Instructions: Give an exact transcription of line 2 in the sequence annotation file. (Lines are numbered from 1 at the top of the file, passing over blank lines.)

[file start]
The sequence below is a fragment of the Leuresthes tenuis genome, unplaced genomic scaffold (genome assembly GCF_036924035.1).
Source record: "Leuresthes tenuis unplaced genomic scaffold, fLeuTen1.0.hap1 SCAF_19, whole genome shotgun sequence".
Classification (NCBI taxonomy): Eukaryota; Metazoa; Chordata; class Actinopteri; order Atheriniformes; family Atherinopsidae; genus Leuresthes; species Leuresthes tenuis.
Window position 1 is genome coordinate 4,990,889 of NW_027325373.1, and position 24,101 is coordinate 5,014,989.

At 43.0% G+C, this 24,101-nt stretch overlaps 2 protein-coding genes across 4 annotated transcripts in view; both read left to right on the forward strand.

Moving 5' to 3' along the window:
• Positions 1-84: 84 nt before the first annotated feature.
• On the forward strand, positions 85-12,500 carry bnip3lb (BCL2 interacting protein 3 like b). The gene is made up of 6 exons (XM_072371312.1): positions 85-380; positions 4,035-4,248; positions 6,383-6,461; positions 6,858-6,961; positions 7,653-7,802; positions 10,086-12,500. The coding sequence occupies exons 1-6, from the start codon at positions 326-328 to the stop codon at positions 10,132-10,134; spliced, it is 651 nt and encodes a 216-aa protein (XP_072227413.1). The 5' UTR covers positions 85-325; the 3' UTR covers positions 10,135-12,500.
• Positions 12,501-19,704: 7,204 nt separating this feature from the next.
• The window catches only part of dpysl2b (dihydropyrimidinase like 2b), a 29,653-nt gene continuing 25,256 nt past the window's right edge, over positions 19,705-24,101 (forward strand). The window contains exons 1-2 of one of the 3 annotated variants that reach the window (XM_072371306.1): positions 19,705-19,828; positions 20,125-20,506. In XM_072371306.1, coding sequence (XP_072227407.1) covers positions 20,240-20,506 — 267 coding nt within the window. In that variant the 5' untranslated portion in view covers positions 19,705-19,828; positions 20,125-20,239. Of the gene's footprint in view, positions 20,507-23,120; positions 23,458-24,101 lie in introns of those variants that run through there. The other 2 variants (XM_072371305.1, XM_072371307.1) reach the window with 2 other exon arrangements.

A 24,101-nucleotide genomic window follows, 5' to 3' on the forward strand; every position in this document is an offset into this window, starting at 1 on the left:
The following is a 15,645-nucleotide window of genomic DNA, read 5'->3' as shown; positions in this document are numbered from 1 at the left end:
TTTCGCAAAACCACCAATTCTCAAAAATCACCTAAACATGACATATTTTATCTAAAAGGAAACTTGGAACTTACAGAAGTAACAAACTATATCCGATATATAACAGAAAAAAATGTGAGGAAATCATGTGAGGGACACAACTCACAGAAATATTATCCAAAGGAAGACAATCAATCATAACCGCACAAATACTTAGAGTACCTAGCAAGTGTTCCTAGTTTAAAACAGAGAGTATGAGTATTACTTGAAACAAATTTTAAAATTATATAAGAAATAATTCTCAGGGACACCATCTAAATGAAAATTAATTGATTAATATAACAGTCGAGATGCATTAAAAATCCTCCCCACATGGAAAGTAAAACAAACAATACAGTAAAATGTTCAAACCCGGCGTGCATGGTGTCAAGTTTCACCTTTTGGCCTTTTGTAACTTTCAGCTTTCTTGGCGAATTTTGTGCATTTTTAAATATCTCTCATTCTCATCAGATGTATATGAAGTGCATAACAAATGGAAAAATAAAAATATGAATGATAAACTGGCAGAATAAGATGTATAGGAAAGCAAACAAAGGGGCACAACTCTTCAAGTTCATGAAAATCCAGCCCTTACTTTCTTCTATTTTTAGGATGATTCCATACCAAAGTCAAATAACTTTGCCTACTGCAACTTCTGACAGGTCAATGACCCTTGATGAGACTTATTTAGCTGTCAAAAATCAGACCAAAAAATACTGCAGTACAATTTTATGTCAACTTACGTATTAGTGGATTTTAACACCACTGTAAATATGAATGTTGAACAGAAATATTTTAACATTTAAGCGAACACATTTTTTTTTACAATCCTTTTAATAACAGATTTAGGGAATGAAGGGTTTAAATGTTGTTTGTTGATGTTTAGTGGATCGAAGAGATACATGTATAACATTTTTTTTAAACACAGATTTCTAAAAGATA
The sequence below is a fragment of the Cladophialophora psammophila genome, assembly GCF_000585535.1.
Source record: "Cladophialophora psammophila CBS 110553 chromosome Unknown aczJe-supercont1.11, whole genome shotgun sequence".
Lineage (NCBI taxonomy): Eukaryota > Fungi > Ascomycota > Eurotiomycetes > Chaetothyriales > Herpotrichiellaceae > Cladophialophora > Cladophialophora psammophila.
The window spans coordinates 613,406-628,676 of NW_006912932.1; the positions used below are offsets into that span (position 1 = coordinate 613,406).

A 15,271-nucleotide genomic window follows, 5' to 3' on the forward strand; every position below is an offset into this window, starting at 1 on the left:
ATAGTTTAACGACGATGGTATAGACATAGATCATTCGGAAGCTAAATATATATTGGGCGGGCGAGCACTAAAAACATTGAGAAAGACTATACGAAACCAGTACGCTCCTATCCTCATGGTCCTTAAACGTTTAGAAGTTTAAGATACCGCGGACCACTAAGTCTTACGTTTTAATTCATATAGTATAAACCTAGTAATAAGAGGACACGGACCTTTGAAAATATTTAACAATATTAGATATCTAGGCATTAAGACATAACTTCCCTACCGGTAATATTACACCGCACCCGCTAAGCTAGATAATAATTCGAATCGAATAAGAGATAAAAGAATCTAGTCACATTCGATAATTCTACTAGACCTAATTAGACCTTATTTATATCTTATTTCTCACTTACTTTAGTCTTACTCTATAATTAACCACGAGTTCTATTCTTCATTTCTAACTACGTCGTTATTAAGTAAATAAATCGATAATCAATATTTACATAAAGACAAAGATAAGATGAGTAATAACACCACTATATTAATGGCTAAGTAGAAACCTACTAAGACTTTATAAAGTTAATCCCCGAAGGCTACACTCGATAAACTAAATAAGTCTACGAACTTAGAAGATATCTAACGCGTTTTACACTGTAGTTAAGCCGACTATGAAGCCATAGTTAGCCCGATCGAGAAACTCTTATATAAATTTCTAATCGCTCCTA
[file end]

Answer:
Source record: "Leuresthes tenuis unplaced genomic scaffold, fLeuTen1.0.hap1 SCAF_19, whole genome shotgun sequence".